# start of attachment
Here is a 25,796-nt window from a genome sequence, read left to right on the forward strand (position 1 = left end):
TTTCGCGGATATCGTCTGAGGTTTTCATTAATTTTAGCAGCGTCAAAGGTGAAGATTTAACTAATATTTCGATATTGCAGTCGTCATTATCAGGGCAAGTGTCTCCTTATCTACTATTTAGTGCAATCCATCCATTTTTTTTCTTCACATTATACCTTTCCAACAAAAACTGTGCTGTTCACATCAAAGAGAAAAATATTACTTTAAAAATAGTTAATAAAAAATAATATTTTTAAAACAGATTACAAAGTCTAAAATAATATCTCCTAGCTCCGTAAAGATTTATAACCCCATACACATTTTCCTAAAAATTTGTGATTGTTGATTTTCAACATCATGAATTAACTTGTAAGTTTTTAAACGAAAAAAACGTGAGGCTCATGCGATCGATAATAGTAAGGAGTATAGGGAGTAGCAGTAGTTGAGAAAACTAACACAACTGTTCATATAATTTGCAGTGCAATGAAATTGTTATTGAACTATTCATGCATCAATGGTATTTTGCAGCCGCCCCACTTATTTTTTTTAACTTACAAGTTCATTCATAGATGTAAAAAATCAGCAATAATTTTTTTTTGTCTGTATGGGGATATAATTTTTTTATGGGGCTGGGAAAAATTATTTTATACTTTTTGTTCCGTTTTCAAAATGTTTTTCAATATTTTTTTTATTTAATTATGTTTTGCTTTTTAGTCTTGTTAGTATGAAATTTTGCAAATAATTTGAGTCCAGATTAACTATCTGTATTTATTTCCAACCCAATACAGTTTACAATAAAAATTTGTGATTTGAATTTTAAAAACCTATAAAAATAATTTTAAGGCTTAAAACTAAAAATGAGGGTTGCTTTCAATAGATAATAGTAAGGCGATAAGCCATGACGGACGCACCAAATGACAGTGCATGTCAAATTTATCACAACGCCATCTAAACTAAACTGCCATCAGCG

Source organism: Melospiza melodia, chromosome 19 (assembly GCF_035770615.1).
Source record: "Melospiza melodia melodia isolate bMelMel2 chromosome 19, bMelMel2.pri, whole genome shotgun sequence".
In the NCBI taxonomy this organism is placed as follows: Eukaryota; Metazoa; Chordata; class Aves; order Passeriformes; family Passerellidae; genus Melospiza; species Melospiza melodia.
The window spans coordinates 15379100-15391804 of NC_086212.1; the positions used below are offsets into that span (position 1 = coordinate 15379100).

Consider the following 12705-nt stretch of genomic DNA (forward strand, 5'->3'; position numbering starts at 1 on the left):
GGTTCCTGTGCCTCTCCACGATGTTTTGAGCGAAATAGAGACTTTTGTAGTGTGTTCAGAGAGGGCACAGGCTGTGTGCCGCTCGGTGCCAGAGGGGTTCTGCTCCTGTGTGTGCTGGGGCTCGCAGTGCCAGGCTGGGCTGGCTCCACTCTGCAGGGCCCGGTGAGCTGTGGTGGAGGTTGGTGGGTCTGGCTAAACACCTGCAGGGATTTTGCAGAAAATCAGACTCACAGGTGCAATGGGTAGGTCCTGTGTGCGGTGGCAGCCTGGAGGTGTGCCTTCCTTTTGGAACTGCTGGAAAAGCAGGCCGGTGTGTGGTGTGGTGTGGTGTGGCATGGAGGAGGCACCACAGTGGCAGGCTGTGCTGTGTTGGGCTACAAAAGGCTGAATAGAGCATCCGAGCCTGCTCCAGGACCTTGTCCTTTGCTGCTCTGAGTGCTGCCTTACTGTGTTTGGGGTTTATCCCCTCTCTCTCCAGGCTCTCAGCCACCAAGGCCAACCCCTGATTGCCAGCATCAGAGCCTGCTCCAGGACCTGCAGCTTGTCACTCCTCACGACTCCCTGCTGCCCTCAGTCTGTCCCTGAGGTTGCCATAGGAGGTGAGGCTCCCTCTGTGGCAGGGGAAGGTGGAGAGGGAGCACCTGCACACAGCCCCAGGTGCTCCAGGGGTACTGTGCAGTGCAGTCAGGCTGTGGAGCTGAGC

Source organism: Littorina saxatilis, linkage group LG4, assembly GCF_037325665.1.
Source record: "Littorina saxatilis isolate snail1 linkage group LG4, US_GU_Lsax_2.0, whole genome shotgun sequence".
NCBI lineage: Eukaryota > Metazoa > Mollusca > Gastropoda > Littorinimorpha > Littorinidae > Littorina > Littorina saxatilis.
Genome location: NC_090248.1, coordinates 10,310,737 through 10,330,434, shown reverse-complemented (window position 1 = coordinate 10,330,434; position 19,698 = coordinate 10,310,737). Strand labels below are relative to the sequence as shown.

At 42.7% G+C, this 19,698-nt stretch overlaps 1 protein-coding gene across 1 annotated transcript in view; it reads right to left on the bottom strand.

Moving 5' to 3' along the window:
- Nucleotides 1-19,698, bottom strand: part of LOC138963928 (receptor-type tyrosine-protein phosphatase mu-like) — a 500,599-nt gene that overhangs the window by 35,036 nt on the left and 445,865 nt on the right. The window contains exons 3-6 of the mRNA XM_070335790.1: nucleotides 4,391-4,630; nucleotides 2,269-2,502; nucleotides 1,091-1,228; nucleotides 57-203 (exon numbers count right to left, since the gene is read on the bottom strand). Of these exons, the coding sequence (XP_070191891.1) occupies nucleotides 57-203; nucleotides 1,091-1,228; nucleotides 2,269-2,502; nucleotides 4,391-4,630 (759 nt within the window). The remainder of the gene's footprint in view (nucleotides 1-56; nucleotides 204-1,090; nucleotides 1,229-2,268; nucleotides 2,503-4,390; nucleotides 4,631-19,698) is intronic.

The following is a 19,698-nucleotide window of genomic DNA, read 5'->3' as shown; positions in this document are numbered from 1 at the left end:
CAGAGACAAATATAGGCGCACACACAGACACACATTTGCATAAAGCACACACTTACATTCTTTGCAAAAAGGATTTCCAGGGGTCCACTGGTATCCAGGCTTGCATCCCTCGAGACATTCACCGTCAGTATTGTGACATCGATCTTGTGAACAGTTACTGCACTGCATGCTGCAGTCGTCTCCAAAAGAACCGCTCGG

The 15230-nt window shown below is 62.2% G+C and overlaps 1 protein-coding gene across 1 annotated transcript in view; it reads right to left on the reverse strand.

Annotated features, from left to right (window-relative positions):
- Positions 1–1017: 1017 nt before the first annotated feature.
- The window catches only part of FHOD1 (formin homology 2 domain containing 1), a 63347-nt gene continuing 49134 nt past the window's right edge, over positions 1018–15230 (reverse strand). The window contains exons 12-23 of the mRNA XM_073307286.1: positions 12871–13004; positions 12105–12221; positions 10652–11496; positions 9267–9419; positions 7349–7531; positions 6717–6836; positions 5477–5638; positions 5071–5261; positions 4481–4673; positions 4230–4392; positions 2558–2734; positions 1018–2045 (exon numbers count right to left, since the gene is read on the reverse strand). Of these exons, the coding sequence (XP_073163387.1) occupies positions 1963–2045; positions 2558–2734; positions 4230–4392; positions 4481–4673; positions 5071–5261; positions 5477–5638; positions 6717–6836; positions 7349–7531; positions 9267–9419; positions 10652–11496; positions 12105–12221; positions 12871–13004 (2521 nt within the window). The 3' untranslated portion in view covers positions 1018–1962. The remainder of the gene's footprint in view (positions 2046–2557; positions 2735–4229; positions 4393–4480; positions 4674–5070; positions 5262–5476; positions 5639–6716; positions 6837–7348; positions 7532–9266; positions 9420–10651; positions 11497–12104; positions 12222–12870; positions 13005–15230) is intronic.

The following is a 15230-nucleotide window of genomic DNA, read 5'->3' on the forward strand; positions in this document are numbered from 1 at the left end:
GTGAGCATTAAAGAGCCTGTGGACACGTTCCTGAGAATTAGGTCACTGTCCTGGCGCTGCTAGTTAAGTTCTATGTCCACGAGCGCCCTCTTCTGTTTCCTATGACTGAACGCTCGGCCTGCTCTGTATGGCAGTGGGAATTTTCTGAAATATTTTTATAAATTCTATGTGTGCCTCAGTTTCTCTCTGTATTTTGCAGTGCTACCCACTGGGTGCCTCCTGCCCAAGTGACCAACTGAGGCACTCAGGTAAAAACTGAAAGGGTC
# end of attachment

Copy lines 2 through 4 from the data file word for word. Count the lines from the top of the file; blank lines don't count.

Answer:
TTTCGCGGATATCGTCTGAGGTTTTCATTAATTTTAGCAGCGTCAAAGGTGAAGATTTAACTAATATTTCGATATTGCAGTCGTCATTATCAGGGCAAGTGTCTCCTTATCTACTATTTAGTGCAATCCATCCATTTTTTTTCTTCACATTATACCTTTCCAACAAAAACTGTGCTGTTCACATCAAAGAGAAAAATATTACTTTAAAAATAGTTAATAAAAAATAATATTTTTAAAACAGATTACAAAGTCTAAAATAATATCTCCTAGCTCCGTAAAGATTTATAACCCCATACACATTTTCCTAAAAATTTGTGATTGTTGATTTTCAACATCATGAATTAACTTGTAAGTTTTTAAACGAAAAAAACGTGAGGCTCATGCGATCGATAATAGTAAGGAGTATAGGGAGTAGCAGTAGTTGAGAAAACTAACACAACTGTTCATATAATTTGCAGTGCAATGAAATTGTTATTGAACTATTCATGCATCAATGGTATTTTGCAGCCGCCCCACTTATTTTTTTTAACTTACAAGTTCATTCATAGATGTAAAAAATCAGCAATAATTTTTTTTTGTCTGTATGGGGATATAATTTTTTTATGGGGCTGGGAAAAATTATTTTATACTTTTTGTTCCGTTTTCAAAATGTTTTTCAATATTTTTTTTATTTAATTATGTTTTGCTTTTTAGTCTTGTTAGTATGAAATTTTGCAAATAATTTGAGTCCAGATTAACTATCTGTATTTATTTCCAACCCAATACAGTTTACAATAAAAATTTGTGATTTGAATTTTAAAAACCTATAAAAATAATTTTAAGGCTTAAAACTAAAAATGAGGGTTGCTTTCAATAGATAATAGTAAGGCGATAAGCCATGACGGACGCACCAAATGACAGTGCATGTCAAATTTATCACAACGCCATCTAAACTAAACTGCCATCAGCG

Source organism: Melospiza melodia, chromosome 19 (assembly GCF_035770615.1).
Source record: "Melospiza melodia melodia isolate bMelMel2 chromosome 19, bMelMel2.pri, whole genome shotgun sequence".